As we near the close of the second quarter, eagerly look forward to next week’s 6th Annual FFA European Fund Finance Symposium in London and keep a watchful eye on the macroeconomic environment, we thought it would be helpful to provide an update on 2022 market activity based on our observations.
Fundraising. Early indications are that YTD private market dollars raised are on track with last year’s record pace while fund count may end the year meaningfully lower. Large platforms continue to attract a greater share of capital but, on the whole, capital raising totals in the vicinity of last year’s record numbers means there are plenty of opportunities for lenders.
New matters. Mirroring the trend in fundraising, our overall deal count in the U.S. is slightly lower while dollar originations are in line with the record 2021 pace. Average deal size is up, which correlates to more large funds in the market. In fact, we have closed or are currently working on 11 multi-billion-dollar syndicated facilities. If this trend holds, this will set a record and smash 2021’s mega-deal rebound following a COVID environment-slowed 2020. In the UK, our new deal activity is up 14%. Among lenders, it’s been a multi-speed market as capital constraints, staffing capacity, and business mandates have evolved differently over the past two years.
Hours. While new matters correspond to new origination, our time accruals are a better measure of overall market activity since the stat captures deal events like amendments, joinders and investor closes. YTD our time accruals in the U.S. are running 19% ahead of last year and in the UK 30% ahead of the prior year, both pointing to significant overall market growth. To support this growth, we’ve increased our ranks by 19 attorneys and paralegals YTD to a total of 75 for our global fund finance practice. This growth also excludes attorneys and paralegals who will be starting this summer and a robust incoming class of 8 newly minted attorneys in the fall, our largest class ever for fund finance. The market growth continues to seed opportunities for many young professionals in our industry, a fact we should all be proud of as we continue our investment in the next generation’s development.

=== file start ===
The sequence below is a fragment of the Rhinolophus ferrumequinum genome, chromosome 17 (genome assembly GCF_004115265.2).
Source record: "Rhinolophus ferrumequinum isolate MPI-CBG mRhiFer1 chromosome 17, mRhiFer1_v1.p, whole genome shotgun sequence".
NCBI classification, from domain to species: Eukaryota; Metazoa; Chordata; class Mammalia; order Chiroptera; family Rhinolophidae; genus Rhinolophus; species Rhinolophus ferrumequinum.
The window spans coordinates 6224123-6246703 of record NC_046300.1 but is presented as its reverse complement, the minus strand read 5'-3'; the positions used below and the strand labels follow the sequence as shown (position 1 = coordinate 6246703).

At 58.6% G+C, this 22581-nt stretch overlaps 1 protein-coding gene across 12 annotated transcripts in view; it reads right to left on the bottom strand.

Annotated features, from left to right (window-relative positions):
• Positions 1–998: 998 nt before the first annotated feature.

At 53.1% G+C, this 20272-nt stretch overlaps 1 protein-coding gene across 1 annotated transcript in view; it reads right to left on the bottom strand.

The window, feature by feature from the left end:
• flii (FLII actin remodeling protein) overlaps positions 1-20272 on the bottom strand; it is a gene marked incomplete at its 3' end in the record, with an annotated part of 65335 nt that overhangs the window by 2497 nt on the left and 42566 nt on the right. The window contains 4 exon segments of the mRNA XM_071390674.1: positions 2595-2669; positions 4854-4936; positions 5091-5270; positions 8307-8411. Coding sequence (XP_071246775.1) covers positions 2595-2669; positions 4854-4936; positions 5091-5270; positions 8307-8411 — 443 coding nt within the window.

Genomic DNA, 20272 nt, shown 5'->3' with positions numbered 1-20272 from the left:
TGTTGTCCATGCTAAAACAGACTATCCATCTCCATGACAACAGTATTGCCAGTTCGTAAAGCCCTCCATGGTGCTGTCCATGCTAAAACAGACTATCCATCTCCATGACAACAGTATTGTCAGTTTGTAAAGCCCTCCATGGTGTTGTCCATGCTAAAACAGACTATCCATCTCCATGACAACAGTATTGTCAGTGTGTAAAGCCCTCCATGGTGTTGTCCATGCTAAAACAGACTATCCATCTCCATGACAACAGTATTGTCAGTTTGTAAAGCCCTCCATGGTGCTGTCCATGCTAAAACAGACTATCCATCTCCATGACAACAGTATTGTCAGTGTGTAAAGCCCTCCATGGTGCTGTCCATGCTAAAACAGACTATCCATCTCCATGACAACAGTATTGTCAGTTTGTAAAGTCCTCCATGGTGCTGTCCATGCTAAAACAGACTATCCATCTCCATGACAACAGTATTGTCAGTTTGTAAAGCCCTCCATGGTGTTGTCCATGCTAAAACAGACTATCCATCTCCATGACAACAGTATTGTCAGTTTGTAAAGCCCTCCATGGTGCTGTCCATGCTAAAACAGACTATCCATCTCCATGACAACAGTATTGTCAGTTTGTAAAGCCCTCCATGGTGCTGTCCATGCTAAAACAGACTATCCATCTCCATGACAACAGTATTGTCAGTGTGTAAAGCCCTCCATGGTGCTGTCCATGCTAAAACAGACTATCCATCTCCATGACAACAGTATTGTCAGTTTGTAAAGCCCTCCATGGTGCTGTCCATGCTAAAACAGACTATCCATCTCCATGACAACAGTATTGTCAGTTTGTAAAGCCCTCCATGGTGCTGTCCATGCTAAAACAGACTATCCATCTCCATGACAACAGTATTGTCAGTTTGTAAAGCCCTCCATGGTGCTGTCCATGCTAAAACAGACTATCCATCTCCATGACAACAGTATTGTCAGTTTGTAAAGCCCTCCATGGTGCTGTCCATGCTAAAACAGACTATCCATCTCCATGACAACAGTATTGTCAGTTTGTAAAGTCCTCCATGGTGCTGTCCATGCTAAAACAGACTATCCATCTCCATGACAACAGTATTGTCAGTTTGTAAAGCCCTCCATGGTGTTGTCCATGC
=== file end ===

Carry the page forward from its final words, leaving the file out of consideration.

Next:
Margins. As we previously forecasted, making clear observations on margins has become more complicated by the variations in credit spread adjustment approaches on SOFR loans. The simple takeaway on pricing, in our observation, is that lenders have retained pricing power in 2022. Average subscription facility margins are a few basis points wider than in 2021, but may be influenced by loans that incorporate what would have been a credit spread adjustment into the margin.
ESG. We have been watching the deal flow on the ESG side this year, and it remains strong with 6 deals worked YTD. This is on pace to exceed 2021’s deal count by a slight margin despite the regulatory headwinds. As fundraising slows some, the ESG funds have not been immune, with this quarter bringing some of the first reported declines in ESG investor momentum during the last two years. That said, ESG-focused funds are not going anywhere, and we should expect this segment of the market to continue to evolve.
Outlook. The market environment has fundamentally changed in the past six months, but we don’t expect to see a material impact to fund finance origination volume in the remainder of 2022 because of the existing momentum in fundraising and because subscription credit risk is not as directly tied to economic variables as many other commercial loan asset classes.
For the 2023 outlook, private capital market internals bear watching. Buyout fund deal value and exits appear to both have slowed meaningfully. Two observations on this: (1) A deceleration in capital velocity may present a headwind to 2023 fundraising as capital deployment and capital returned to LPs both slow, and (2) LPs are bound to be more selective in strategy and sponsor allocations given the more complex risk and return backdrop, which could also slow 2023 fundraising.
On the lender side, slower economic growth may lead to a more intense cost focus, especially at large lenders. As bank revenue growth becomes more difficult to generate in a slowing economy, expense control moves to the forefront as a tool for defending profitability. A positive perspective on this may be that the motivation to innovate in fund finance is moving higher. If slow-flation is the base case for the next 12 months, we expect lenders to spend more time on questions like: What is our all-in acquisition cost per million dollars of loan exposure, and what’s the long-term target? Where can customer interactions be migrated onto a self-service digital platform? Where can automation or process improvements be deployed to shift team member focus to relationship or advisory roles? Necessity, again, may prove to be the mother of invention as lenders and borrowers together solve for more efficient and streamlined approaches.
Best of luck with closing out the quarter, and enjoy your weekend. I look forward to seeing many of you in London. It will be so good to be back!